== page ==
The Iron Lady effect: Women really DO lower voices and hemlines to get ahead in the workplace56.7 per cent dress more conservatively to boost their careersAlmost half perfect more masculine voices
'Margaret Thatcher dressed as a strong woman', says handbag entrepreneur Anya Hindmarch
Style diva: Elocution lessons lowered Margaret Thatcher's 'too feminine' voice and power suits helped give her an authoritative edge
Elocution lessons lowered her 'too feminine' voice and power suits gave her an authoritative edge.
And research shows that women are emulating some of Margaret Thatcher's most well-known traits, in a bid to get ahead in the workplace.
Looking to the 1980s Prime Minister, whose tough image earned her the nickname the 'Iron Lady', females are adopting throatier voices, wearing longer hemlines and displaying less cleavage.
Findings suggest that 56.7 per cent
dress more conservatively to boost their careers while almost have half
perfect a more masculine tone.
the trend is set to grow thanks to Phyllida Lloyd's biopic, in which
Meryl Streep replicates Thatcher's iconic look and mannerisms on the big
Commenting on the survey carried out by One Poll for Business Environment, company CEO David Saul said: 'As the first major female leader of our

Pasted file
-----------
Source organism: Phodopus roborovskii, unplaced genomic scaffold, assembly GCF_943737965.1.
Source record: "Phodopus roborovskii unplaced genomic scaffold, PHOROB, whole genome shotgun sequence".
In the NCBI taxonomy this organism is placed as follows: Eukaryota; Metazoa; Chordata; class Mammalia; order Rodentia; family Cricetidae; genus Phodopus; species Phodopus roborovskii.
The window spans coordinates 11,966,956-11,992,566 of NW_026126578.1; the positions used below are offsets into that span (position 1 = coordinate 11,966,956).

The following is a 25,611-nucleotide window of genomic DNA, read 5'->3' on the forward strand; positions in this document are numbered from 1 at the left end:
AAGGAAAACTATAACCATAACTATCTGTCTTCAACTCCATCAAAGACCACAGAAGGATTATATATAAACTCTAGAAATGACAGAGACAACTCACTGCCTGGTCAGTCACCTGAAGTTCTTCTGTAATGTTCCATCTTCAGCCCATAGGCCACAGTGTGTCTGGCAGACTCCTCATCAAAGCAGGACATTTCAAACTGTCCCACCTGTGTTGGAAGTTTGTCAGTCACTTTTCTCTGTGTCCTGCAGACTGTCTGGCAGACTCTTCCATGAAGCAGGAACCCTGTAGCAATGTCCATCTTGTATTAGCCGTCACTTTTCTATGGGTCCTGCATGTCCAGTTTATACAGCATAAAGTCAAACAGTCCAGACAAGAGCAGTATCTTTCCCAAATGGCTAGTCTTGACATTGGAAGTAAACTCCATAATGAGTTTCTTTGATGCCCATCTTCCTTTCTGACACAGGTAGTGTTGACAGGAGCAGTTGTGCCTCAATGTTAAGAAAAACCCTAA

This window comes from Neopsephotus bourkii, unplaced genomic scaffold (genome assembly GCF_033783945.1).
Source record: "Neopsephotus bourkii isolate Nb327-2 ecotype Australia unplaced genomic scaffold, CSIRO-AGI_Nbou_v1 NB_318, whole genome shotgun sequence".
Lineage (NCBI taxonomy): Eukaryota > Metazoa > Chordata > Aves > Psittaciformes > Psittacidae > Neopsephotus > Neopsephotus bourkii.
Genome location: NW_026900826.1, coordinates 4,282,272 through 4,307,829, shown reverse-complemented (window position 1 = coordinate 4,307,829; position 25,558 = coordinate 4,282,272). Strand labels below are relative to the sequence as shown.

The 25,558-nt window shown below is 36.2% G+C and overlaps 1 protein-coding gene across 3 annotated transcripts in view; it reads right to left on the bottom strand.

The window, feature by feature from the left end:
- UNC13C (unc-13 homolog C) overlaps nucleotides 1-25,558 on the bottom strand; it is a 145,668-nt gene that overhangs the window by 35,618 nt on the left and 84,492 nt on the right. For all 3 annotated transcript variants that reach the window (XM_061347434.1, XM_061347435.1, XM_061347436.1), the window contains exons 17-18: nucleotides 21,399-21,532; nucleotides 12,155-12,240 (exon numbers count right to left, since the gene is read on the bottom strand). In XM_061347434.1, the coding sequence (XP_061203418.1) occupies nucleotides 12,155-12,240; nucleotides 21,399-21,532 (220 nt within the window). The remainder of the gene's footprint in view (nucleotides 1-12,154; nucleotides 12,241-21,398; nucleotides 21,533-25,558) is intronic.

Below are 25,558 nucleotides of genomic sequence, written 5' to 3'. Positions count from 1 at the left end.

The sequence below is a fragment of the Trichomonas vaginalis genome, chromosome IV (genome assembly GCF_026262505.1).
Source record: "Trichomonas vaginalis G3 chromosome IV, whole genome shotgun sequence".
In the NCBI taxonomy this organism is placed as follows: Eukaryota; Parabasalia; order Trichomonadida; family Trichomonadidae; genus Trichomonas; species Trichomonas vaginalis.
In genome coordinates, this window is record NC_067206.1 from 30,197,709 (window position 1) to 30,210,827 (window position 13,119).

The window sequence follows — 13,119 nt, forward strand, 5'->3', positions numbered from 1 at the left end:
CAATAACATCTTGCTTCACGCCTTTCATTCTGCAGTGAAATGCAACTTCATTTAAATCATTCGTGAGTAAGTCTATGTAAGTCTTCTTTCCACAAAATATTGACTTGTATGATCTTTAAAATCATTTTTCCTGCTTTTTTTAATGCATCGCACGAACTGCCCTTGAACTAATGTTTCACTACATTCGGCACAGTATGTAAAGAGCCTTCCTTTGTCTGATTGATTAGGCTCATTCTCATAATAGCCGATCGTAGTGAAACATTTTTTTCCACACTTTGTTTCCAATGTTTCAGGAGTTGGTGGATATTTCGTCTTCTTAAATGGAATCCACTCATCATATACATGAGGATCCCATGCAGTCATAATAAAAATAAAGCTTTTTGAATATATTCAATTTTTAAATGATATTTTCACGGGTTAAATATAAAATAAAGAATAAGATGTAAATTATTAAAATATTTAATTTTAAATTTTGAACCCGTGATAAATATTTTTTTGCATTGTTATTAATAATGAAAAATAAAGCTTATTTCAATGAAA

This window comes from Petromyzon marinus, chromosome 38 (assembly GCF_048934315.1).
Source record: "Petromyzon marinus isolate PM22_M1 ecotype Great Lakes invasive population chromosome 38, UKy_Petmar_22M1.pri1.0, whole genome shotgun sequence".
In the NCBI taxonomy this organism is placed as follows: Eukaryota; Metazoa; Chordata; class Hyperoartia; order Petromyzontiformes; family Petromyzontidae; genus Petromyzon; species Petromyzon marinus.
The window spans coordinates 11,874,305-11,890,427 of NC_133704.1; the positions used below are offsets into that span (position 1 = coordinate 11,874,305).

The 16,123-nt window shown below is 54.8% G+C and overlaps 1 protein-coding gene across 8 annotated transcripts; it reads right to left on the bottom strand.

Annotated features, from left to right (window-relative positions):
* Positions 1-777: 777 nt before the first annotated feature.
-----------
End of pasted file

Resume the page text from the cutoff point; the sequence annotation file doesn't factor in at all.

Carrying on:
times, it’s not completely unexpected that today’s women should want to
emulate her in various ways – intentionally or not.
'Whilst it is still widely reported that
women still have some way to go in terms of boardroom equality,
evidence suggests they are well on their way to the dizzy heights of
‘Thatcherdom’ once again.'
In preparation for the film Iron Lady, costume designer Consolata Boyle,
image as 'fascinating'.
Boyle studied patterns and pieces from some of the former Prime Minister's favourite designers including Aquascutum and Jean Muir, before designing Streep's costumes.
the story unfolds we learn that Thatcher's style didn't emerge fully
formed, but was gradually refined by image consultants, including
television producer Gordon Reece, who trained her for the camera in
Following his advice,
she refrained from wearing hats – although she refused to give up her
pearls, a gift from her husband, Denis, when their twins were born in
Taking inspiration from Thatcher, millionaire handbag entrepreneur Anya Hindmarch told Vogue: 'I am a lifelong fan of Margaret Thatcher.
'She was very much part of the get-up-and-go spirit and was a big influence on me and many others at the time I started my business.
'She is a strong and charismatic woman and was apparently a terrible flirt which I admire.
'Margaret Thatcher dressed as a strong woman and developed a style that was very much her own brand. The hair, the bow, the pearls and the handbag all became iconic.'
Despite flaunting more masculine characteristics, findings also suggest that
modern businesswomen don't forget the power of the feminine touch.
Leading the way: Meryl Streep playing Margaret Thatcher in The Iron Lady dressed in one of many power suits
More than two thirds of the 2,000 surveyed (64.3 per cent) confessed to wearing
more-make up to the office, perhaps an indication that whilst they value
the ‘power effect’, they
realise the female touch can bring about success in other ways.
Mr Saul added: 'Although she’s widely
known for ruling with an iron fist, Margaret Thatcher actually
revolutionised the way Britain does business.
'She paved the way for the likes of
Richard Branson and all the other entrepreneurs out there to think big
and live their dreams.'
The Iron Lady is now showing at cinemas across the UK.